An independent review into the management of the scheme to replace Berth 4/5 at Ramsgate Port has found insufficient funds were initially allocated to the project, an unrealistic timeline for completion was produced, there was no contingency plan for an overrun in costs and there was a lack of communication with residents and council members.
The report, produced by the East Kent Audit Partnership, has made nine recommendations for future project management at Thanet council after the detailed examination of the eight year saga to replace the berth which is used by Brett Aggregates.
A report by Independent Monitoring Officer, Quentin Baker last year into failings at Thanet council which resulted in the exit of the entire top senior management team highlighted the berth replacement project and recommended the independent review/audit be undertaken.
The berth had to be replaced by Thanet council as part of the lease agreement with Brett Aggregates. Between 2015 to 2019 the council realised it could not afford to build a fixed berth and considered suitable second hand pontoons, which proved to be rare, with only three opportunities arising over four years.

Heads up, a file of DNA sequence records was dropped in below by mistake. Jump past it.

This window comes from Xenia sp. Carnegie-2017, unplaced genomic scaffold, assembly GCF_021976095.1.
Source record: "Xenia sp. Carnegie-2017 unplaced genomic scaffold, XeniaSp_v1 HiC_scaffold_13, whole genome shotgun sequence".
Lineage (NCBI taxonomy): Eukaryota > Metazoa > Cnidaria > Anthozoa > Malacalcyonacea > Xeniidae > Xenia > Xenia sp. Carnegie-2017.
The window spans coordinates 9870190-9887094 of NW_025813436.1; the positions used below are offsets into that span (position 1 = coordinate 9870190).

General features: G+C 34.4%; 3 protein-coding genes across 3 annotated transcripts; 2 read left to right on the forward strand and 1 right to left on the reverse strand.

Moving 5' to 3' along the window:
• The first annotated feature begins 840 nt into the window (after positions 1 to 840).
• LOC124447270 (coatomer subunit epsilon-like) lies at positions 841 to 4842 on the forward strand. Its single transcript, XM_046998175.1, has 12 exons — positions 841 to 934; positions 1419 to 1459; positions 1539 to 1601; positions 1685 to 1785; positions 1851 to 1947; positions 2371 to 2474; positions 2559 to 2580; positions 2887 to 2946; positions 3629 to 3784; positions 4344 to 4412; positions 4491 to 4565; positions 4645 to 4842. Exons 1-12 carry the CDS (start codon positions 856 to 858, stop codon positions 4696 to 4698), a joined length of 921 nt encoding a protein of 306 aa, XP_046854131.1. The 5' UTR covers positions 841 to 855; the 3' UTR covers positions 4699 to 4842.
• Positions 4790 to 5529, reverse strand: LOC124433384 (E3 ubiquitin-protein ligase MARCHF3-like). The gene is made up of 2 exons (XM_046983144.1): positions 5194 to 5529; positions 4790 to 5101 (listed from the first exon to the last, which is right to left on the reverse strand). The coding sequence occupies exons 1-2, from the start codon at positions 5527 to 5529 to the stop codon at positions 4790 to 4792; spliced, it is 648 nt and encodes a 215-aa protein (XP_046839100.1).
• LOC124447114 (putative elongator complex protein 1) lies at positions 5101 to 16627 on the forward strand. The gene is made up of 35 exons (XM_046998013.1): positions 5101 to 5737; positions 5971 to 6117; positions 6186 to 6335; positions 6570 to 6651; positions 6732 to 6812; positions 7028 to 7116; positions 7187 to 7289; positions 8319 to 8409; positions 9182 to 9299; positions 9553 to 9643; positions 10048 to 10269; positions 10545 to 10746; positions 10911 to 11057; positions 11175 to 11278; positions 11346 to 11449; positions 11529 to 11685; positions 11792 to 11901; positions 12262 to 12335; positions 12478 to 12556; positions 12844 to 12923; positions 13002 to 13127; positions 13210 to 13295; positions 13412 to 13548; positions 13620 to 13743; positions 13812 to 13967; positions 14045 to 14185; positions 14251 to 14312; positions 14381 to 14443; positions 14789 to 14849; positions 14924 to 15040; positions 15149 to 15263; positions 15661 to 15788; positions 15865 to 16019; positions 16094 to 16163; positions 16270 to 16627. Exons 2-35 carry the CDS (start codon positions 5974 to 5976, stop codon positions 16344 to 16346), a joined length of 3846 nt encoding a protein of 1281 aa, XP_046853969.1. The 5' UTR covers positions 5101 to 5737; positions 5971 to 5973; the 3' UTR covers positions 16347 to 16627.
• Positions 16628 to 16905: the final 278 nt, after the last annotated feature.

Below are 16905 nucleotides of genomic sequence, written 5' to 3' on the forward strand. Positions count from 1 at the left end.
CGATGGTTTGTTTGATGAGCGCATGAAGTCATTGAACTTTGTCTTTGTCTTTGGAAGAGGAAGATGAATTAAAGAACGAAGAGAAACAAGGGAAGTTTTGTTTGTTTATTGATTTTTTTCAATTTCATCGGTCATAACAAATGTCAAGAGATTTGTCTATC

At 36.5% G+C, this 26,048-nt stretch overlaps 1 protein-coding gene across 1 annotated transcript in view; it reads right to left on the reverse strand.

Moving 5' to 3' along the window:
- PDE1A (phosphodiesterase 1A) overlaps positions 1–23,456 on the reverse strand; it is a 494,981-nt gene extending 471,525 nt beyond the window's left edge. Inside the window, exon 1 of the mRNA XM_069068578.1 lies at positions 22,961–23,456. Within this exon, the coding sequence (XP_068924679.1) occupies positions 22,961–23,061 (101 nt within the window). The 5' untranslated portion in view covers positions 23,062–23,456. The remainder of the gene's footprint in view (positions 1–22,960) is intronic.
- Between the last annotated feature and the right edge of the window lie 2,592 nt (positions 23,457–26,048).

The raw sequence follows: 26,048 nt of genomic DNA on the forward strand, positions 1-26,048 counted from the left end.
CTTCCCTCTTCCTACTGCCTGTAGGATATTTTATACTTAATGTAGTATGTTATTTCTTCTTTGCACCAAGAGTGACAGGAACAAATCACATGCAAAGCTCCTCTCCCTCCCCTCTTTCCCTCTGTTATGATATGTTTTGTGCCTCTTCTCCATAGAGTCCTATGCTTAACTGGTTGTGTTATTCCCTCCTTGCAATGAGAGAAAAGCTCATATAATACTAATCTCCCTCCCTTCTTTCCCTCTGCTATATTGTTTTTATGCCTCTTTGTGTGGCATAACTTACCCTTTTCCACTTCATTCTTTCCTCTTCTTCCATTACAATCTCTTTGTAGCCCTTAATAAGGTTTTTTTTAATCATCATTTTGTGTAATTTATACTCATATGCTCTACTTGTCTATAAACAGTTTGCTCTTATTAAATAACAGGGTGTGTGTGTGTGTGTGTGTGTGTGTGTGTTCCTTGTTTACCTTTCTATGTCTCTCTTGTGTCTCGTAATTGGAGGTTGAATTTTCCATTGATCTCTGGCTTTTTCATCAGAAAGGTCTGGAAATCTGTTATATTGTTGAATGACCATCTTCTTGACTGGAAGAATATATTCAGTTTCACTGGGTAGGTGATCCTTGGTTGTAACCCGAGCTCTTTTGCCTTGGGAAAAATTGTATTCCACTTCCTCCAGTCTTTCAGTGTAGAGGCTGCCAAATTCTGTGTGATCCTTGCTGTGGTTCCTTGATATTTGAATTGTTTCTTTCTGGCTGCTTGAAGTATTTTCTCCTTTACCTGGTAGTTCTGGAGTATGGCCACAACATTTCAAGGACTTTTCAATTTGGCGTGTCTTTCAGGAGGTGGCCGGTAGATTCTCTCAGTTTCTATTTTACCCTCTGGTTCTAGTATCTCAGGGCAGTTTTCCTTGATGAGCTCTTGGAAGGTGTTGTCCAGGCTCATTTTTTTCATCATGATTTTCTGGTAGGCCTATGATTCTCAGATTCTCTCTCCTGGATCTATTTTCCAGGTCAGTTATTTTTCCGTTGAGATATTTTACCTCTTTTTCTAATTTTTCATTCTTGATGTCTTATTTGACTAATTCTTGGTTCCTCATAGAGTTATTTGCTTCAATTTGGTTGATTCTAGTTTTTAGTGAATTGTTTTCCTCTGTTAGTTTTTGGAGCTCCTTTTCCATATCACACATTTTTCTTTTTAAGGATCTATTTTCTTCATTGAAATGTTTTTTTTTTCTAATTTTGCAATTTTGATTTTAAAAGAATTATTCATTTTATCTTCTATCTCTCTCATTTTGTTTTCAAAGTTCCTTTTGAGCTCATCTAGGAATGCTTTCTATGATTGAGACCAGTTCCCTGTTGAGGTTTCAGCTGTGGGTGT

The independent report says: “When the unique, and even rarer, offer of two suitable second hand pontoons became available, the council had an approved capital project for replacing Berth 4-5, but not for the second pontoon. Efforts to seize this opportunity and also utilise the second pontoon elsewhere, almost derailed the original project, as the impression of the two projects being merged caused confusion.
“Additionally, the change in advice regarding the requirement for an Environmental Impact Assessment caused 20 month’s delay. The final outcome being that the replacement of Berth 4-5 has yet to be completed and is over budget.”
Construction work on the controversial berth replacement at Ramsgate port started last June and is expected to finally be completed next month.
A replacement for Berth 4/5 was approved in May 2022 by Thanet council following the decommissioning of the previous structure.
The 119m replacement berth consists of a floating pontoon purchased from Bam Nuttall held in place by steel piles. A hinged gangway provides access whilst accommodating tidal movement. It is longer and wider than the previous 70m long berth.
The contract for the berth was awarded to the firm that previously had its direct deal offer of two-for-one pontoons rejected by Thanet council.